JOHANNESBURG (Reuters) – Ratings agency Moody’s warned South Africa again on Tuesday that growing government debt linked to bailouts of state firms would continue to pressure the country’s investment grade status.
Moody’s was the last of the big three ratings agencies to give South Africa an investment-grade rating, so markets are sensitive to any pronouncement it makes on the fiscal and economic strength of Africa’s most industrialised economy.
“The credit profile would face downward pressure if Moody’s expects that government debt and contingent liabilities risk from SOEs (state-owned enterprises) will continue to rise to levels no longer consistent with a Baa3,” said Moody’s senior credit officer Lucie Villa in a research report.
Moody’s last month postponed a review of South Africa’s creditworthiness, a reprieve that boosted the rand and local bonds.
In the research report, Moody’s said that while South Africa’s public debt was similar to other countries ranked at the same level, the upward trajectory, along with weak economic growth, was worrying.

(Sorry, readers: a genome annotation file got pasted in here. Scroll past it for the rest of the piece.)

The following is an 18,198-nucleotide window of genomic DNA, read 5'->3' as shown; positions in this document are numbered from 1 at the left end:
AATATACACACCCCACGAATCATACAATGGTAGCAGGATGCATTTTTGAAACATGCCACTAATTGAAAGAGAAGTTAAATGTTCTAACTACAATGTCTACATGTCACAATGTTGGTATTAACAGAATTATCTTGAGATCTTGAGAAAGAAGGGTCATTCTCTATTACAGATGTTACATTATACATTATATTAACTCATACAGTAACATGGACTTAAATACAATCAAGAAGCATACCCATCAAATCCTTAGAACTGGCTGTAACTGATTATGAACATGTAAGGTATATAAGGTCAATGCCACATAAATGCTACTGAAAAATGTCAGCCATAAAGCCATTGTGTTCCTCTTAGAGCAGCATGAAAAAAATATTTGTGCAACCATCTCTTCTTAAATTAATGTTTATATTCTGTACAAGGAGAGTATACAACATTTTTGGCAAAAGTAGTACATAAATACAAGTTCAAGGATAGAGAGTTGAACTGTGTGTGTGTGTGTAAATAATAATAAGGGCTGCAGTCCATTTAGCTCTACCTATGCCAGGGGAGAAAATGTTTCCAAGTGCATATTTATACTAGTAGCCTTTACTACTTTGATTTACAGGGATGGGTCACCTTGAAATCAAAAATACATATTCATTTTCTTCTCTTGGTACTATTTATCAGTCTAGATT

In February, South Africa’s National Treasury granted power utility Eskom a 69 billion rand ($4.9 billion) bailout over the next three years to help it service its 420 billion rand debt.
But the firm said this month it needed more cash to survive and avoid implementing countrywide blackouts it unleashed in February and March that are expected to have dampened first-quarter growth.
The rand hardly moved following the research report, trading steady at 14.0800 at 1015 GMT.
Peter Attard Montalto, head of capital markets research at Intellidex, said: “Today’s report and its contradictory statements will do nothing to assuage increasing disquiet amongst investors about Moody’s rating of South Africa.”($1 = 14.0731 rand)